Endangered Species Act protections for wolverines likely imminent
A camera trap remotely captured this image of a wolverine in the Bonneville Pass area of the Absaroka Range in 2015. (Meghan Riley)
An analysis of wolverines in Wyoming and the rest of their Lower 48 range paints a grim picture of a low-density species that’s losing its habitat and facing an uncertain future.
The U.S. Fish and Wildlife Service published a 100-page “species status assessment” for North American wolverines in late September. That document presages a final determination that federal wildlife managers must make by late November to satisfy a May 2022 federal court order.
The assessment’s closing paragraph hints at what’s likely to happen: Wolverines will no longer be a state-managed species, and instead will be entrusted to federal managers and the protective guidelines of the Endangered Species Act.
“Overall, future wolverine populations in the contiguous U.S. may be less secure than we described in our 2018 [assessment],” the document reads. “Uncertainty over the wolverine’s future condition in the contiguous U.S. is relatively high.”
Wolverine ecology is plagued by unanswered “key questions” about the population size, gene flow and dispersal corridors across the Canadian border, the assessment states.
“Nevertheless, the best available information suggests that habitat loss as a result of climate change and other stressors are likely to impact the viability of wolverines in the contiguous U.S. through the remainder of this century,” the document says in its closing sentence.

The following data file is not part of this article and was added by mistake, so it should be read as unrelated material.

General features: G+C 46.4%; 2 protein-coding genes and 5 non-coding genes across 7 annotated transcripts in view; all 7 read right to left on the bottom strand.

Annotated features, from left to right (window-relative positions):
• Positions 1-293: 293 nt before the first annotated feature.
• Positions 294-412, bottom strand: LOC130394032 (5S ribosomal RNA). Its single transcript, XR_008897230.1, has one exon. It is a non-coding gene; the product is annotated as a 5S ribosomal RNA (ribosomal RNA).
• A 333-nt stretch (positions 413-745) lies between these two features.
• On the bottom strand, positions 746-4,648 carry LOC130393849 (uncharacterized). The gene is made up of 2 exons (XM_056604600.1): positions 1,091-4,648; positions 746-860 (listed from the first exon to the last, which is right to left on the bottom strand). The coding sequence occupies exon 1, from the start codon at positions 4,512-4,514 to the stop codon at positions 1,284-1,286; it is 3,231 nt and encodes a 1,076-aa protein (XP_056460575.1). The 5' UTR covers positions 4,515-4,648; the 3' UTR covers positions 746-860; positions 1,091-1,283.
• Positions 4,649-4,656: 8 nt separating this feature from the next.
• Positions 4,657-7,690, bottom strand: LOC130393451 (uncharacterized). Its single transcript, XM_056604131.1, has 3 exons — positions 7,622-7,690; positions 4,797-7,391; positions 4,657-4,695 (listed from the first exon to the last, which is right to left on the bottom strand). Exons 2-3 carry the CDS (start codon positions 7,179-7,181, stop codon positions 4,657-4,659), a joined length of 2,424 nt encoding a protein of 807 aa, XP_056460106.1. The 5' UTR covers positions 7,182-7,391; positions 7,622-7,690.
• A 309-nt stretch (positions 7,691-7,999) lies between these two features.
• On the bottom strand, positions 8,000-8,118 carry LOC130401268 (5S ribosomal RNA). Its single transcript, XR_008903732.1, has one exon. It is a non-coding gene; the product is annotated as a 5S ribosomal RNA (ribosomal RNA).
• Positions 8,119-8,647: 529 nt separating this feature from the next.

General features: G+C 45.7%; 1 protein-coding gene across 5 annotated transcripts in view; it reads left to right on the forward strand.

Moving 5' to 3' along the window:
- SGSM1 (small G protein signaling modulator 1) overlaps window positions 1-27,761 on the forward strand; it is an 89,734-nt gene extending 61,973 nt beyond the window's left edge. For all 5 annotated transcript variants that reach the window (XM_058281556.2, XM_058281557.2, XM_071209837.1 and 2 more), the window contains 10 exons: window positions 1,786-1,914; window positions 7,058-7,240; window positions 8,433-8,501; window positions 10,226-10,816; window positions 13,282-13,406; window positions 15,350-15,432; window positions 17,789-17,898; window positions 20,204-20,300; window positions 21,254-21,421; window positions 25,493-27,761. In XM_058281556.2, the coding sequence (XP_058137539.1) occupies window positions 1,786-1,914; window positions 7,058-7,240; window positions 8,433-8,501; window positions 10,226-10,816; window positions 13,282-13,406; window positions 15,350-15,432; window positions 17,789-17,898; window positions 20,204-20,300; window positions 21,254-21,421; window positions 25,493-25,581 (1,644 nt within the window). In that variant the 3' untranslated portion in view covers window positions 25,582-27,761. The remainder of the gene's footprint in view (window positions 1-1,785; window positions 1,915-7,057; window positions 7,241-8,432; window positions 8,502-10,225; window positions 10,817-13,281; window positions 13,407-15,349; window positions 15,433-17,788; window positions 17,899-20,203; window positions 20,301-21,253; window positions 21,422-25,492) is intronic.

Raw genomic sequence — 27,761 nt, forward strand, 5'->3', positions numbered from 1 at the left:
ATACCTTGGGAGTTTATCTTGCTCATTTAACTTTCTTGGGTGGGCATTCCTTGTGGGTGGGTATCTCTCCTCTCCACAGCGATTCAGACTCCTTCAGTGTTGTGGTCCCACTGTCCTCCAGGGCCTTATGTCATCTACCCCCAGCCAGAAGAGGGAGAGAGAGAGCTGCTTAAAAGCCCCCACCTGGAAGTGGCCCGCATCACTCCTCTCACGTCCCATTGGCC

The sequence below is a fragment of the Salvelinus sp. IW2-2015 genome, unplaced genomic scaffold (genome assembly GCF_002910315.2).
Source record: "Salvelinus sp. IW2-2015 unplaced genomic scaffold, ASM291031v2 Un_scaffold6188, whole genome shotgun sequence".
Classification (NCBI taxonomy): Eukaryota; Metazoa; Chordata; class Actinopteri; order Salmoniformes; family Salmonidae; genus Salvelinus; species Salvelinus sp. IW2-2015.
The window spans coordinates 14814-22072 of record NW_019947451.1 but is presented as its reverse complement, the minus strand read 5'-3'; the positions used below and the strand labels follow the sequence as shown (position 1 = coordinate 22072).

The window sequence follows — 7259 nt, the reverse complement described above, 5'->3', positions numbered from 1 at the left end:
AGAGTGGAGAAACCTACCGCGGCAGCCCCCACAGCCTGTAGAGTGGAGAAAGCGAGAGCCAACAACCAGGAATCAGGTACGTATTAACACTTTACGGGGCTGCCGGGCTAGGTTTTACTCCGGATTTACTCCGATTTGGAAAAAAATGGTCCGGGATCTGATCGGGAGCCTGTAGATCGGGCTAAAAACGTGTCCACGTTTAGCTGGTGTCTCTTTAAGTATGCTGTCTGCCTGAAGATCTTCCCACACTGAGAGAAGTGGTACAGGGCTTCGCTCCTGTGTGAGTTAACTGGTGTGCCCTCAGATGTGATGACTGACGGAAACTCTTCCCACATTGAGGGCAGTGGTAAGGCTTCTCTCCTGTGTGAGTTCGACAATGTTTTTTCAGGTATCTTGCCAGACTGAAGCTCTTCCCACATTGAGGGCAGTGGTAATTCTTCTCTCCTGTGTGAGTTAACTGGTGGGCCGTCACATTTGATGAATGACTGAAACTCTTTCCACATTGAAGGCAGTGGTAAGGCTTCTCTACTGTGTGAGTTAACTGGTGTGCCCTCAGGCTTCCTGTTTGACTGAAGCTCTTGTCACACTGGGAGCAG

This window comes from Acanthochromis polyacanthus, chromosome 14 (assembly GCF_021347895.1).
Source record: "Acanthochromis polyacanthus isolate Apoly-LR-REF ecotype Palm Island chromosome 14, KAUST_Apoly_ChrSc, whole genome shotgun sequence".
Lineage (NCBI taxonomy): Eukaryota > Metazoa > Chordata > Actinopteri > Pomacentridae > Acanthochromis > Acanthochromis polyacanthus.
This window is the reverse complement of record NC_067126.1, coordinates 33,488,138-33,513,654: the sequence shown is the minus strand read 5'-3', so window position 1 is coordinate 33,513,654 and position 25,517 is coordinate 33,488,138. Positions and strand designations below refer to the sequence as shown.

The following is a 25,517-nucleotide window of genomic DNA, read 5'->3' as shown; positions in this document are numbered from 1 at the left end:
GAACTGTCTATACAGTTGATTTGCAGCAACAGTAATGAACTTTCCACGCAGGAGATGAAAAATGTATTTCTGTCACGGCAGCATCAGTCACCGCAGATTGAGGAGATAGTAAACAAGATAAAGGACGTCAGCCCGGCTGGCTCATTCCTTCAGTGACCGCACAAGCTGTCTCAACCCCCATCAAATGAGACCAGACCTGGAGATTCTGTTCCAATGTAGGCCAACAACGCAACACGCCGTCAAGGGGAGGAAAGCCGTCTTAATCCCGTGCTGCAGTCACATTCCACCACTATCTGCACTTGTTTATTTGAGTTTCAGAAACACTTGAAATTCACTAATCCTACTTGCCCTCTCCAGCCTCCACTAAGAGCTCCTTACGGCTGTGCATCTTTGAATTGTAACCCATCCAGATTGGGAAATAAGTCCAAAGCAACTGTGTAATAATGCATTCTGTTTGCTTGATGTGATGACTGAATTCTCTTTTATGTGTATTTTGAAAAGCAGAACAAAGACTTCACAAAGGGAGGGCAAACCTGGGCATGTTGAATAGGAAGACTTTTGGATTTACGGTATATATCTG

In an email, Fish and Wildlife Service officials acknowledged that a jurisdiction change for wolverines is likely weeks away.
“The Service’s 2013 proposed rule to list wolverines as threatened in the lower 48 states is the current proposal,” Amanda Smith, a Fish and Wildlife public affairs officer, wrote. “Our final determination will be submitted to the Federal Register by November 27, 2023 as required.”
The wolverine is a 17- to 40-pound member of the mustelid family that is notoriously reclusive. That’s because the alpine critters often dwell amid rock, ice and snow at very low densities. The Teton Range, at one point, had a documented population of one, an animal nicknamed Jed.
Conservation advocacy groups have pushed for a federal wolverine listing for decades, and the species’ classification has been the subject of repeated litigation. States, including Wyoming, have opposed classifying Gulo gulo under the Endangered Species Act in the past, though the scarce mustelid’s whereabouts in designated wilderness and other highly protected lands suggests a listing would have a limited effect on federal land management.
Fish and Wildlife’s decade-old proposed listing rule, reignited by U.S. District Court Judge Donald Molloy’s order, estimated a population of 250 to 300 animals in the Lower 48. The latest assessment, however, doesn’t make an estimate.